A plump, slow-moving, giant of a bird, with an incredible crooked beak and fluffy grey feathers. It is no wonder that the dodo is fascinating to so many people, it sounds almost mythical and it has been extinct for several hundred years. However, the creature so famous for its extinction was only found natively in Mauritius, and with this, the Mauritians have a long and proud history of an interesting, unusual and ultimately overfriendly bird.

In the middle of the Indian Ocean…..

..you will find the beautiful island nation of Mauritius, and it is probably because of its situation that the country remained uninhabited for thousands of years. This meant that many species of animals here developed in isolation, and this included the famous dodo. This bird was endemic to the island of Mauritius, and it is believed to have become extinct by the 1700s, a surprisingly short time when you consider that the country was not settled by Europeans until 1488. This was when the Portuguese became the first recorded sailors in the Indian Ocean and started to use Mauritius as a stopping point on the spice routes. Unfortunately for this bird, the Dodo made for a delicious source of fresh meat at the port, and because of this huge numbers were killed for food and numbers started to decline. When the Dutch settled Mauritius in 1634 they brought with them pigs, monkeys and other mammals, and this increase in potential predators led to the decimation of the dodo population. Not only were fully grown birds hunted for food, but the eggs were laid in ground nests where they were easily found and eaten by predators.

It is believed that a type of pigeon settled in Mauritius over four million years ago and the dodo is a descent of this species. The closest genetic relative to the dodo is also extinct and was the Rodrigues solitare, they are both in the subfamily Raphinae, which is in the family of pigeons and doves. The closest living relative to the dodo is the Nicobar pigeon, however, the dodo really was quite an unusual specimen. It stood around a metre in height and weighed somewhere in the region of 20kg. It is thought that they had grey plumage with a white tail, and had soft feathers. As you may have seen from pictures, the most distinctive feature of this bird was its large hooked beak.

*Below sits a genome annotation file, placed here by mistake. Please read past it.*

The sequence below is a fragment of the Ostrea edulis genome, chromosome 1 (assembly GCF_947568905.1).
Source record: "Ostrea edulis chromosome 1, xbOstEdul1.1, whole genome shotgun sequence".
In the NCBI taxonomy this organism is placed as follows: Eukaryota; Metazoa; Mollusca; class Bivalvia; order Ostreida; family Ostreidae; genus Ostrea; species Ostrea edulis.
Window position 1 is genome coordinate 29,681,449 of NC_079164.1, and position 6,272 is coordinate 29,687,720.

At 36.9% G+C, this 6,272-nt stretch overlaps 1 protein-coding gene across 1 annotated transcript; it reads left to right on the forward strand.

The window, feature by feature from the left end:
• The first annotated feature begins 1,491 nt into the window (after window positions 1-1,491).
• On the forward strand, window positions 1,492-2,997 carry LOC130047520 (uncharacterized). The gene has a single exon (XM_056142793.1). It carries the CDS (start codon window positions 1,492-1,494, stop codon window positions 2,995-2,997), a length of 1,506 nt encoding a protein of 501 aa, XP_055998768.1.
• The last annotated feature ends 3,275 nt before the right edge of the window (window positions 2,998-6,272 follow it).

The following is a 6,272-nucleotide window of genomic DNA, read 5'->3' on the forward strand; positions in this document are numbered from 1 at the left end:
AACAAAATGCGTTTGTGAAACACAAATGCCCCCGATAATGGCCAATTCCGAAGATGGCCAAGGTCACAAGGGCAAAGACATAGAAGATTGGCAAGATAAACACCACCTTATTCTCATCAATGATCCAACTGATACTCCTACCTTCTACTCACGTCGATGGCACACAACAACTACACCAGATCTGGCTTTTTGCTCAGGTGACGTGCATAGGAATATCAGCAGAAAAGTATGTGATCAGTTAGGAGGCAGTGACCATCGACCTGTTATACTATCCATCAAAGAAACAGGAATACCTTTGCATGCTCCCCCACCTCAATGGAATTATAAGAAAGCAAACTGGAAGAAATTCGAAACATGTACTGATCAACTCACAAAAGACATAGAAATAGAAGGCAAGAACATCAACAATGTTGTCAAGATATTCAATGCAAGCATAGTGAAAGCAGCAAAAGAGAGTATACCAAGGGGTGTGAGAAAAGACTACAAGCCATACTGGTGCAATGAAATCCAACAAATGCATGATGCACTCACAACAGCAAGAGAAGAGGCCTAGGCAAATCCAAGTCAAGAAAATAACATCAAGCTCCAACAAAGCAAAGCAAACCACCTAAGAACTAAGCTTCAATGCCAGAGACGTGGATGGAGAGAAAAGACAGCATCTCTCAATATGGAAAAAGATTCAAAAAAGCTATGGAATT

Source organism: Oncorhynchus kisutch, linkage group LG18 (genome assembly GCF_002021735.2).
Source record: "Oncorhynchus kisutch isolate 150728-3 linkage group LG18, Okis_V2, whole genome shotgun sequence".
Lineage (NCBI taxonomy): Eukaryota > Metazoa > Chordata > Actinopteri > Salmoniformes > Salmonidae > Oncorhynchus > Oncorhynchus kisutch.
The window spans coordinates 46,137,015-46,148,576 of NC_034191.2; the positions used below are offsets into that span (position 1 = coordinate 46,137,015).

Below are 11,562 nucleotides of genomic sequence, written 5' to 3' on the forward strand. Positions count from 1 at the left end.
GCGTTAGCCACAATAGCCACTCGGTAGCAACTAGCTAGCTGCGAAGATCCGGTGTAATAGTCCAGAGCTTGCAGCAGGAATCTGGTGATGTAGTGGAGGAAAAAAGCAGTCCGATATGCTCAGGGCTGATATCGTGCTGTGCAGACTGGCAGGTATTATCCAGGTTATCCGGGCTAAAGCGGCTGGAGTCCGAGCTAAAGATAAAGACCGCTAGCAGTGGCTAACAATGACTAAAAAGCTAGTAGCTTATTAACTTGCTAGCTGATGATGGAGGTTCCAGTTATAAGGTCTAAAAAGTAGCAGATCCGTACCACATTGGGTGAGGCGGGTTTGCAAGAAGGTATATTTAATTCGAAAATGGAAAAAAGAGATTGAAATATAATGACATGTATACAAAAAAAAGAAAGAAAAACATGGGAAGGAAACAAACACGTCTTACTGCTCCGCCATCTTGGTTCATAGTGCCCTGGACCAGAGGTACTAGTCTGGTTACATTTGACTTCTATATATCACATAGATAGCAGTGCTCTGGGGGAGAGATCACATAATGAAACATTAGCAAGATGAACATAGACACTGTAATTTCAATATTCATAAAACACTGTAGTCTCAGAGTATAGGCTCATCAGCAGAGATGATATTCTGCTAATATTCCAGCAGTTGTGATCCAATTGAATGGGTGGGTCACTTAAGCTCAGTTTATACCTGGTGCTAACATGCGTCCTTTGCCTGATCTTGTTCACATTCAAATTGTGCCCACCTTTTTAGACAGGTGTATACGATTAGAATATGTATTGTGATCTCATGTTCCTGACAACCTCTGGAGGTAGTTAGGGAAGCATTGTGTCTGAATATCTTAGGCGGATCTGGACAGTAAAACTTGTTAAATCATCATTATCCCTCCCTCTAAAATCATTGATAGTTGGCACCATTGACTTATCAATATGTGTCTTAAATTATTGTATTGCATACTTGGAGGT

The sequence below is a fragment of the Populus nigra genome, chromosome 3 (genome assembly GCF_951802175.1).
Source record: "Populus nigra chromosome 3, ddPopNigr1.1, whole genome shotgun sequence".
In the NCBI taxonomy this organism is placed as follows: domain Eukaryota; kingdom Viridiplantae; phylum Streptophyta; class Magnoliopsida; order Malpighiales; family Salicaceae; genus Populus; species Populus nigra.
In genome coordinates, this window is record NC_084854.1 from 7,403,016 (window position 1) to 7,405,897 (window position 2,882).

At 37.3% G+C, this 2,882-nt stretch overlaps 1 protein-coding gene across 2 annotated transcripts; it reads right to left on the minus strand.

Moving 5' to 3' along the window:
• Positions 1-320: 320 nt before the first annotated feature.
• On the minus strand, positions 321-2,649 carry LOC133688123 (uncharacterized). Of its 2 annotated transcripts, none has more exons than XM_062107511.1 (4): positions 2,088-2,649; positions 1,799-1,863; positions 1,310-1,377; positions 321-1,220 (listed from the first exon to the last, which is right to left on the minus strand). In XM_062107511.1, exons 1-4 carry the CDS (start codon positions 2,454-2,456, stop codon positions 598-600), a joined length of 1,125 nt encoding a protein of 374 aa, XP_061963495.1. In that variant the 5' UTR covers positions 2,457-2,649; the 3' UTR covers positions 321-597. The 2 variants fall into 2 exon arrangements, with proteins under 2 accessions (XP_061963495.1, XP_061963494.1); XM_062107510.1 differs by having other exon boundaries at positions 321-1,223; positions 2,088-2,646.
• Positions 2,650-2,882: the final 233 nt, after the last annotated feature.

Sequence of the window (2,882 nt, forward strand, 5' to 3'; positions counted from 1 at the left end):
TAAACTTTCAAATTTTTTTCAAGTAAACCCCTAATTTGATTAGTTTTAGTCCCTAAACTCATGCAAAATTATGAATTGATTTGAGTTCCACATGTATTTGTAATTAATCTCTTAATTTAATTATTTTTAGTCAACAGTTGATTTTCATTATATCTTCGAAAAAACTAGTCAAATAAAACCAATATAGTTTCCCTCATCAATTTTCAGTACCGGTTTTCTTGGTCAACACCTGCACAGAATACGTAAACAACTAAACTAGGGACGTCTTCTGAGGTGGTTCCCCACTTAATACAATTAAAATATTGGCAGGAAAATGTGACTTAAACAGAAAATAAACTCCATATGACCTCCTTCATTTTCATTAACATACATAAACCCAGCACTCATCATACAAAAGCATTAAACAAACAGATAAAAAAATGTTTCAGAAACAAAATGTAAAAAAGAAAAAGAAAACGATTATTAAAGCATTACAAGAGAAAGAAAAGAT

The Dodo Mauritius

This slow, stumpy animal had short wings that made it impossible to fly, which was perfect for its evolution on an uninhabited island where predators were in short supply. However, when Mauritius became settled this made the dodo a perfect meal. In fact, the rumours of how delicious the dodo tasted probably did not help its decline, and this was not aided by the nature of the bird. The fact that until the country was settled the dodo had no predators had made the creature very trusting and docile in nature. This made it very easy to hunt and kill and the natural inclination to trust was also a marker of its downfall, and although it is thought that the dodo was extinct by the 18th century, it was not officially counted as extinct until the 19th century.

Due to its endemic nature, the dodo has become a symbol of Mauritius and an important part of Mauritian culture. Many museums around the world house dodo skeletons that have helped us to understand the dodo and how it would have looked. However, until the discovery of these types of remains many scientists believed the dodo could have been mythical, as its description seemed so unusual. During and since the 19th century the dodo has become one of the most famous animals to enter extinction, and is now an archetype for anything that has passed away through the use of the common phrase ‘as dead as a dodo.’ This continuing fascination may, in part, be because of the 19th century fashion for the bird and the enduring popularity of children’s novel Alice’s Adventures in Wonderland by Lewis Carroll, who used the dodo as a cypher for his own self in the novel. An important and integral part of the story that has helped the enduring interest and myth of the dodo.